The Post has much more, especially about the proposed soccer stadium vis-a-vis Nationals Park. The question that I can’t get out of my mind, as somebody who has a vested interest in soccer’s growth: Should I be rooting for D.C. United to get this deal when most of the district’s citizens oppose it? We get so caught up in ‘Yay, they got a venue,’ and ‘wow, look at that new park,” that we never stop and consider how much those projects make sense outside of our soccer bubbles. Would a new park be great of United? Of course. Have you heard about the rats at RFK? But is it something that’s good for the District of Columbia? Should soccer fans want something that’s so unpopular with the people who will give up land and a building to get make it happen? D.C. United has some convincing to do.
May 22, 2015, 12:02 AM EDT
Firing one of the world’s elite managers, so you can hire a good-but-not-great replacement? Not smart, Real Madrid, not smart at all.
May 21, 2015, 10:57 PM EDT
According to Scholes, the solution to Man United’s goalkeeping problem is a no-brainer.
May 21, 2015, 9:47 PM EDT
Well done to Tottenham Hotspur for showing the necessary compassion and taking care of one of their own.
May 21, 2015, 8:24 PM EDT
The draw for the 4th round of the 2015 US Open Cup tossed up a couple of absolute doozies on Thursday night.
May 21, 2015, 7:23 PM EDT
Jack Grealish has a big decision to make in the not-so-distant future, and it’s going to affect the course of the rest of his career.
May 21, 2015, 5:29 PM EDT
Thierry Henry is riding Olivier Giroud very hard these days, claiming Arsenal will never win a PL title with him leading the line.
May 21, 2015, 3:25 PM EDT
Qatar isn’t the only World Cup host to make others upset.
May 21, 2015, 2:33 PM EDT
Sponsors hold the one true key to change in Qatar, and strong words are a start.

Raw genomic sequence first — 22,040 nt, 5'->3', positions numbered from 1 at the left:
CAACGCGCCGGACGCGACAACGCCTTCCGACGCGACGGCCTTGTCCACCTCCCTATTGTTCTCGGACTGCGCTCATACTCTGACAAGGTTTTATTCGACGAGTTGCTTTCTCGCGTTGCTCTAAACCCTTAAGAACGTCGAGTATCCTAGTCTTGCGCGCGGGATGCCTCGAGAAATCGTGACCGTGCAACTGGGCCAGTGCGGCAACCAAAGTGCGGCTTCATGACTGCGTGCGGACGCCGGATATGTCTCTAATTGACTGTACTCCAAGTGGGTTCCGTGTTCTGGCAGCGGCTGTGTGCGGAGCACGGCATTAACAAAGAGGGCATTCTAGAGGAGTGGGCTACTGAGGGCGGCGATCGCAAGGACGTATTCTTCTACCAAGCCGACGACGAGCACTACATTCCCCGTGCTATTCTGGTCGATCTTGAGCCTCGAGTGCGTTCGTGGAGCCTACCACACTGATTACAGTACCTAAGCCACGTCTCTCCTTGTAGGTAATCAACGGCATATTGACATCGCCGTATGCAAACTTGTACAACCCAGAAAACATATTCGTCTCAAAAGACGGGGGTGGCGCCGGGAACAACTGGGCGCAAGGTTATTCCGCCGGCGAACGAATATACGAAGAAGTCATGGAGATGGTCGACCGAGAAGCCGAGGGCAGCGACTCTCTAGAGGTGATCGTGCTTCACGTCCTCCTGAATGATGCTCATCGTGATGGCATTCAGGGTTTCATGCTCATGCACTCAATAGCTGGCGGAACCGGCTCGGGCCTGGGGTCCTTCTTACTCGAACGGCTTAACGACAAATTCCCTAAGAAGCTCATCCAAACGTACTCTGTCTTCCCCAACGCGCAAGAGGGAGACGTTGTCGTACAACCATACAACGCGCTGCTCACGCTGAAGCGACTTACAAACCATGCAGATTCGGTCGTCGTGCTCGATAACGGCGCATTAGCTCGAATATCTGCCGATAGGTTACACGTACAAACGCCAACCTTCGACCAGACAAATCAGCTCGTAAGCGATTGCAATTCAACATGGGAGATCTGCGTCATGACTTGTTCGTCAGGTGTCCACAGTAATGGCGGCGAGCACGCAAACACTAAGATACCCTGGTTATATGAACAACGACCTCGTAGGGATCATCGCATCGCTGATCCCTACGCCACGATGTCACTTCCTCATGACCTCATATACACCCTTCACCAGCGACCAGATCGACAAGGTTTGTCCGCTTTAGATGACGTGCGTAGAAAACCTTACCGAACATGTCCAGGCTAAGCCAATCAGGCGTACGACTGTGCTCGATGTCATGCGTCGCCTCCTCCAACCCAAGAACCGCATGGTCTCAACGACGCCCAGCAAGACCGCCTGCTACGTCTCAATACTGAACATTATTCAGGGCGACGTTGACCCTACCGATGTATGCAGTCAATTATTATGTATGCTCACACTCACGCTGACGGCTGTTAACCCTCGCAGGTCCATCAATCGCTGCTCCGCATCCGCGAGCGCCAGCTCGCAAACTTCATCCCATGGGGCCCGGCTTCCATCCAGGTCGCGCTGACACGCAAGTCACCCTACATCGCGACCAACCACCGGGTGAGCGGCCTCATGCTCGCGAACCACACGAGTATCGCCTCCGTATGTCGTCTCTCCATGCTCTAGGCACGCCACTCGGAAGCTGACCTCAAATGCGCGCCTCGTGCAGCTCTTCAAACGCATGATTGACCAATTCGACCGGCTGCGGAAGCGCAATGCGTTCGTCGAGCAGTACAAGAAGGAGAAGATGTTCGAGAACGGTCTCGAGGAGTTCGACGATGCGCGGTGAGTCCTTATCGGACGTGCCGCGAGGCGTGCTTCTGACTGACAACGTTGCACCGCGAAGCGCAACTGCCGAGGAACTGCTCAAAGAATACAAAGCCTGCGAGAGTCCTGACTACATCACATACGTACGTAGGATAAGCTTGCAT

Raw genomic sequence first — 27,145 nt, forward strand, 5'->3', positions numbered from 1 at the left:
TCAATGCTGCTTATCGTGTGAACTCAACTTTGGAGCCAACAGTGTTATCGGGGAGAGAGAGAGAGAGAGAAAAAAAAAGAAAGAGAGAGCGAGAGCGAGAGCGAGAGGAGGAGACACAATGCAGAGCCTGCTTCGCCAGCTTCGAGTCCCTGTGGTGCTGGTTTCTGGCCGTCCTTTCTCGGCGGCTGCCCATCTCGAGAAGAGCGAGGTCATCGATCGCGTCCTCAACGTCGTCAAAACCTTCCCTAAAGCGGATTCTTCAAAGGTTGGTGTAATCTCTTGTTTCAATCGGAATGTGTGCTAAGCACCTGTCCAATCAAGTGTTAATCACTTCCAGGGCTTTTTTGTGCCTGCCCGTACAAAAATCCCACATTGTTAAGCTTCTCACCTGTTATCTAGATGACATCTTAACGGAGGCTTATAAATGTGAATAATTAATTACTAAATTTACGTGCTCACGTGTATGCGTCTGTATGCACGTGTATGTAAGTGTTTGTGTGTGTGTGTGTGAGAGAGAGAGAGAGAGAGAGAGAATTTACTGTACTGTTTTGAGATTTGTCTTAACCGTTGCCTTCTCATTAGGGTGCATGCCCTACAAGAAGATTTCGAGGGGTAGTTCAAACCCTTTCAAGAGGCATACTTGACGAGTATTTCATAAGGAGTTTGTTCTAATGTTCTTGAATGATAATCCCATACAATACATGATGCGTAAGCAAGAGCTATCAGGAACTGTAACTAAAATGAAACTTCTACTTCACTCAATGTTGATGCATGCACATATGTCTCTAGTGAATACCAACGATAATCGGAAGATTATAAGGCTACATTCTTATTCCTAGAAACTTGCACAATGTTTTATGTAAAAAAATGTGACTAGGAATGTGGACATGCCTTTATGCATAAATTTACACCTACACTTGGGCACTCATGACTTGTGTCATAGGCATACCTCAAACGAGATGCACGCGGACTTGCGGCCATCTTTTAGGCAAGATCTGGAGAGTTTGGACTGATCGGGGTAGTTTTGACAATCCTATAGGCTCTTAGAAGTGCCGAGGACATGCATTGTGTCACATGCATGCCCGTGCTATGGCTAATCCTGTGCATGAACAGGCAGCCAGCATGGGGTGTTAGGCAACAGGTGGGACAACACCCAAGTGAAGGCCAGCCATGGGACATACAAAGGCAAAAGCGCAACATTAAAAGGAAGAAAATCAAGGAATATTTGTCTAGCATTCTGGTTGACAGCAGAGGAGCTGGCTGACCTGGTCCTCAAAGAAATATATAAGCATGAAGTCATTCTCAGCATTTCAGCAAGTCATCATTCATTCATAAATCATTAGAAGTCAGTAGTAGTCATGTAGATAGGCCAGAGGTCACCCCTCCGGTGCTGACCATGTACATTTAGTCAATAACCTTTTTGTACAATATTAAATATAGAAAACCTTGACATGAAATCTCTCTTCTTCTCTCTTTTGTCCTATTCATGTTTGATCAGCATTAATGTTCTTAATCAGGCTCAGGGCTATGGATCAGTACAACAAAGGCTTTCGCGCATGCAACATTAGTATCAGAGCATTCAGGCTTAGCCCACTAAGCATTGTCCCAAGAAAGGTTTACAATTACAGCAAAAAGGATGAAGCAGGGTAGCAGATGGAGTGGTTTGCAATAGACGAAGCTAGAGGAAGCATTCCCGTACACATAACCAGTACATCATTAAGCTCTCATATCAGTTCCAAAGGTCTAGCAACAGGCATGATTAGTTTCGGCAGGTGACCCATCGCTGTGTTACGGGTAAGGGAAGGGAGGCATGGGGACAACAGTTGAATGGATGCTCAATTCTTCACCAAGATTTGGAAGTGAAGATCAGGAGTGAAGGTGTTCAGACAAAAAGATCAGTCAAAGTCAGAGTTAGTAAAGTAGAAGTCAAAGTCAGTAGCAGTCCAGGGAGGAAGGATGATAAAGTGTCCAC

May 21, 2015, 1:50 PM EDT
Many European leagues have spots in the big dance still up for grabs.
May 21, 2015, 1:10 PM EDT
Jordon Ibe and Jon Flanagan both will stick around Anfield for a while longer.
May 21, 2015, 12:27 PM EDT
Only one candidate remains to battle Sepp Blatter, and it doesn’t look good.
May 21, 2015, 11:30 AM EDT
The man who’s been investigated by the FBI and green lit loads of allegedly corrupt ideas will continue to rule your favorite sport.
May 21, 2015, 10:41 AM EDT
The announcement is the final touch of a poorly-kept secret, and comes with the Copa del Rey and UEFA Champions League on the horizon.
May 21, 2015, 9:57 AM EDT
The Impact will be looking for their third-straight Canadian Championship, having defeated TFC and Vancouver in recent campaigns.
May 21, 2015, 9:03 AM EDT
Ward said every club in the Premier League would bid for Sterling (who has already reportedly turned down an offer worth $235,000 a week).
May 21, 2015, 8:30 AM EDT
Phil Jones and Chris Smalling make it a trio of Manchester United players on the roster, while Arsenal paces all Premier League squads with four call-ups.
May 21, 2015, 7:46 AM EDT
There’s a guarantee that a fourth-tier side or lower will see the fourth round, thanks to a pair of surprise wins.
May 20, 2015, 11:10 PM EDT
Borussia Dortmund’s sporting director has said the prized defender will stay in Germany next season.
May 20, 2015, 10:01 PM EDT
A brace from Krisztian Nemeth led Sporting KC to an impressive win over a Revolution side that will leave Kansas City disappointed.
May 20, 2015, 9:03 PM EDT
With the Magpies in danger of relegation, supporters want owner Mike Ashley to sell the club.